In a subtle but discernible trend, courts, commentators, and policymakers increasingly use autonomy-based justifications to support expanding economic rights. Their use of autonomy, however, is inconsistent with the concept of traditional liberal autonomy that proponents of economic rights embrace. This is because many, if not most, economic choices have some measure of consequences ameliorated by state action. This Article exposes the conceptual incoherence of this approach and argues that these autonomy-based arguments are invalid when they fail to acknowledge the vital role consequences play in constituting liberal autonomy. It also demonstrates that the failure to account for consequences in determining the value of a choice creates conceptual and practical problems that can unnecessarily hamper effective regulations while simultaneously undervaluing true autonomy. To do so, this Article uses the Supreme Court’s landmark NFIB v. Sebelius decision and the debate over privatizing Social Security as case studies to critique autonomy-based arguments used to justify economic rights in circumstances where consequences are artificially constrained. This Article then provides an alternative consequence-focused framework for evaluating the regulation of such choices. Finally, this Article applies that framework to demonstrate that considering consequences helps ensure a more robust protection of true autonomy while still providing policymakers flexibility to address social issues.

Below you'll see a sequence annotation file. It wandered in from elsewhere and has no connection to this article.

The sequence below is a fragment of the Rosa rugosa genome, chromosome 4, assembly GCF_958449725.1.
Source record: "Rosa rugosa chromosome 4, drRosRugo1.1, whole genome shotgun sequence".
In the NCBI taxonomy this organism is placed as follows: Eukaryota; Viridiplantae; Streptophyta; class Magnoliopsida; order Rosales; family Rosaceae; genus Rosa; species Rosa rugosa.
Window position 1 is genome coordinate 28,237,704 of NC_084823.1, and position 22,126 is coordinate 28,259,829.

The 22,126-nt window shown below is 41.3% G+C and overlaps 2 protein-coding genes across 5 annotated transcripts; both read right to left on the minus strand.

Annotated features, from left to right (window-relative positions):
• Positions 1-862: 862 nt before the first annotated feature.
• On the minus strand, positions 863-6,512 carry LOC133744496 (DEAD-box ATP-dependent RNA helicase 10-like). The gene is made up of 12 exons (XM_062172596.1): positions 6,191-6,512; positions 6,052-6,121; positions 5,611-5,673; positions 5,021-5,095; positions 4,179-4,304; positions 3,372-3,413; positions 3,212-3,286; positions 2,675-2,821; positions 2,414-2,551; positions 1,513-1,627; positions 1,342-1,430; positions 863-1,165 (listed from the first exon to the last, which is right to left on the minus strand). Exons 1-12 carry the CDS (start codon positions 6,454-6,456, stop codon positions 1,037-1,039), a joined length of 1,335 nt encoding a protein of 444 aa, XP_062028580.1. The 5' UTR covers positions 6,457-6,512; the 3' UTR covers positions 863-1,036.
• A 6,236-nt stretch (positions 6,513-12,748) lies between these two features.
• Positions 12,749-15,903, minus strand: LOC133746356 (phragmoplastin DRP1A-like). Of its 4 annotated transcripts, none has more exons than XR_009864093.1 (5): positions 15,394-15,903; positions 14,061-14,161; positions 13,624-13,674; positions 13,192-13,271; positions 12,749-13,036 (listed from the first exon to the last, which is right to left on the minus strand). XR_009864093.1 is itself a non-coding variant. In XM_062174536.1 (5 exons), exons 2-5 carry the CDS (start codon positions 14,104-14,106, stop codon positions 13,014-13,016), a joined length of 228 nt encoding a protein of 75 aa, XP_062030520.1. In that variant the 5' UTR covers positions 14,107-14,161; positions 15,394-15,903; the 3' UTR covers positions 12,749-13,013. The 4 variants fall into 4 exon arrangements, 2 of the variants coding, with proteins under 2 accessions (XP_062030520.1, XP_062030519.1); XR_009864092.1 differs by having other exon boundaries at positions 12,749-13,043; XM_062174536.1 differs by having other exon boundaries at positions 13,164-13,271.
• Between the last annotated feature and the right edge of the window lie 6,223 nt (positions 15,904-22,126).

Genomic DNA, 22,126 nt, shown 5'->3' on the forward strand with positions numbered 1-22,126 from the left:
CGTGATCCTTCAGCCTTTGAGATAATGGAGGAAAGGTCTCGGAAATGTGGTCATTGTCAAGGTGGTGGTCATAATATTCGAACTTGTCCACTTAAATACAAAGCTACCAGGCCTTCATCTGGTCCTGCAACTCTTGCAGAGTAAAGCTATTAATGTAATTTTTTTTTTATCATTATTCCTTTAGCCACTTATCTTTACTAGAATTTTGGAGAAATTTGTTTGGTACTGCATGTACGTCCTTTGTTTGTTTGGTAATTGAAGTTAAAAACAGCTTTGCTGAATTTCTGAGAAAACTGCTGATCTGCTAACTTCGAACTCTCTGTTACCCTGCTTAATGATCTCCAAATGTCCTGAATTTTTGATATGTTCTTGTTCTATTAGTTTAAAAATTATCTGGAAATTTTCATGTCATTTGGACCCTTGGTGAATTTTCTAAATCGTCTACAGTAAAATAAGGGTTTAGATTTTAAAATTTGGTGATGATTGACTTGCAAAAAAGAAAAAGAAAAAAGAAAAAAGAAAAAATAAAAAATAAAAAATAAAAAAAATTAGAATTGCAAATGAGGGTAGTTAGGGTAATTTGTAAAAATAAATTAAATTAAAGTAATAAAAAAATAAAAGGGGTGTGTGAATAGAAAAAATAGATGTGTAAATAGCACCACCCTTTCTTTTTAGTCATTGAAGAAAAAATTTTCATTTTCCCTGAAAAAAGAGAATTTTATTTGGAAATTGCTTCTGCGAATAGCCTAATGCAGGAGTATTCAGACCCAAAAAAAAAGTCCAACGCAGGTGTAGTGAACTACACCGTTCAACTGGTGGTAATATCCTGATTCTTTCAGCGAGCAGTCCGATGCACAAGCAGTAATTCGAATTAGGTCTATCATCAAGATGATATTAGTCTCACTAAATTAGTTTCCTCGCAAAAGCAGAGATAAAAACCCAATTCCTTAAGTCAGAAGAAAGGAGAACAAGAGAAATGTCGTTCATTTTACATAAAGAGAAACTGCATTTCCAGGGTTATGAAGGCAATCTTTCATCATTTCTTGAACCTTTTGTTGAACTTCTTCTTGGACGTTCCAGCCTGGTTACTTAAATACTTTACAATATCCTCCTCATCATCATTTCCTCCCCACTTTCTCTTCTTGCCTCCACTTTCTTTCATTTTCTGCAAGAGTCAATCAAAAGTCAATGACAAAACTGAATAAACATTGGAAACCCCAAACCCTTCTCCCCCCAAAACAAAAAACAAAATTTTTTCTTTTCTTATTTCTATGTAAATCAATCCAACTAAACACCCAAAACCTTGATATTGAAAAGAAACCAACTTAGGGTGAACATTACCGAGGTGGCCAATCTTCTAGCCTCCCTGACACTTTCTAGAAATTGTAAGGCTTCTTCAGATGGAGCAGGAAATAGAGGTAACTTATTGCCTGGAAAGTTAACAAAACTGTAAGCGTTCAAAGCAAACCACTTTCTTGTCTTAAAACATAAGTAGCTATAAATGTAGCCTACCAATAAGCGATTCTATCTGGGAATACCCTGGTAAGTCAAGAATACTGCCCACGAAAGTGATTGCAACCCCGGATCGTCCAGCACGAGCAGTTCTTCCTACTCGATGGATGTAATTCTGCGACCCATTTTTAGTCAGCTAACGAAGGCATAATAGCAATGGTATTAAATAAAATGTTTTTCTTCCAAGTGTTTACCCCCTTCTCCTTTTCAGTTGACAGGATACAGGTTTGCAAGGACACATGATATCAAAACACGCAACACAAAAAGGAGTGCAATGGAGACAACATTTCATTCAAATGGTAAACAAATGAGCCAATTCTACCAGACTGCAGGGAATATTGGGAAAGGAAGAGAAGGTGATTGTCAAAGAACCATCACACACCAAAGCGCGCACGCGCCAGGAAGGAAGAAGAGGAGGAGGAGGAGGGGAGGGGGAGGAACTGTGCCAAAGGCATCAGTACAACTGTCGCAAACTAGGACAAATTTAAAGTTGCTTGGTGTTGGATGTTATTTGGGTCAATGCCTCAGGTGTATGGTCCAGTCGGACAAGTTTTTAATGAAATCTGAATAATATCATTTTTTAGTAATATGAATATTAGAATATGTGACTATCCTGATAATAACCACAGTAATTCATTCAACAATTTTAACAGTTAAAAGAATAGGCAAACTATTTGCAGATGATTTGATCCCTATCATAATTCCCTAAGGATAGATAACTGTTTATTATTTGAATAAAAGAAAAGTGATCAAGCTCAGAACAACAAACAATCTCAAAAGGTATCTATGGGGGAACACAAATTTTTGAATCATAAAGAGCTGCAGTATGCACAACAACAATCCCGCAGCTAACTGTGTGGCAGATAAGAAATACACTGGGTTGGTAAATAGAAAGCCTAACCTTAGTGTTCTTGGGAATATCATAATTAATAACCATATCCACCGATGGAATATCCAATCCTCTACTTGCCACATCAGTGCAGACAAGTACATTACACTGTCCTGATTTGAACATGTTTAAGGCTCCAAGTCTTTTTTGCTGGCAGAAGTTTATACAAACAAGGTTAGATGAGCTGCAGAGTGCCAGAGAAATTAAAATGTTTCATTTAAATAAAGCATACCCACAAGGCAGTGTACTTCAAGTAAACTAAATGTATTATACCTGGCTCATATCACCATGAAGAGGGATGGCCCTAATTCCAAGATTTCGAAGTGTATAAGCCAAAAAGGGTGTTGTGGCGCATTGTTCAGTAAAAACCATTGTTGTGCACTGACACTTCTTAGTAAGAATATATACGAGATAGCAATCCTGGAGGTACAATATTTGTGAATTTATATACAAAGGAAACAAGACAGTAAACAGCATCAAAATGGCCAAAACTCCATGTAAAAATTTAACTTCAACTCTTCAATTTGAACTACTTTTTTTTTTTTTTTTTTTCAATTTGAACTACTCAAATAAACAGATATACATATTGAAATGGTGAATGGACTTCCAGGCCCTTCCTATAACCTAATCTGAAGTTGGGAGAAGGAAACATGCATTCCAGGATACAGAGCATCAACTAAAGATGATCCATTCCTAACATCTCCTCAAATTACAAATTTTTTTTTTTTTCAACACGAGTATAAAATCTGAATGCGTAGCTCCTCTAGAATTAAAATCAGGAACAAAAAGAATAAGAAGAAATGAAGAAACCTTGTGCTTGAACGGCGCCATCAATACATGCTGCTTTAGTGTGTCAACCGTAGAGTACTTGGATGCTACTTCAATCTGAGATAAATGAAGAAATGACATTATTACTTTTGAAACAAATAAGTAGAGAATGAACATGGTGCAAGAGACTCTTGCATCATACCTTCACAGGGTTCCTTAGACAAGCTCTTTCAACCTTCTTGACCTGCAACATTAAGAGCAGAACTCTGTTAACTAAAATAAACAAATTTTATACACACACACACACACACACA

Catherine A. Hardee
Considering Consequences: Autonomy’s Missing Half,
43 Pepp. L. Rev.
Available at: http://digitalcommons.pepperdine.edu/plr/vol43/iss3/3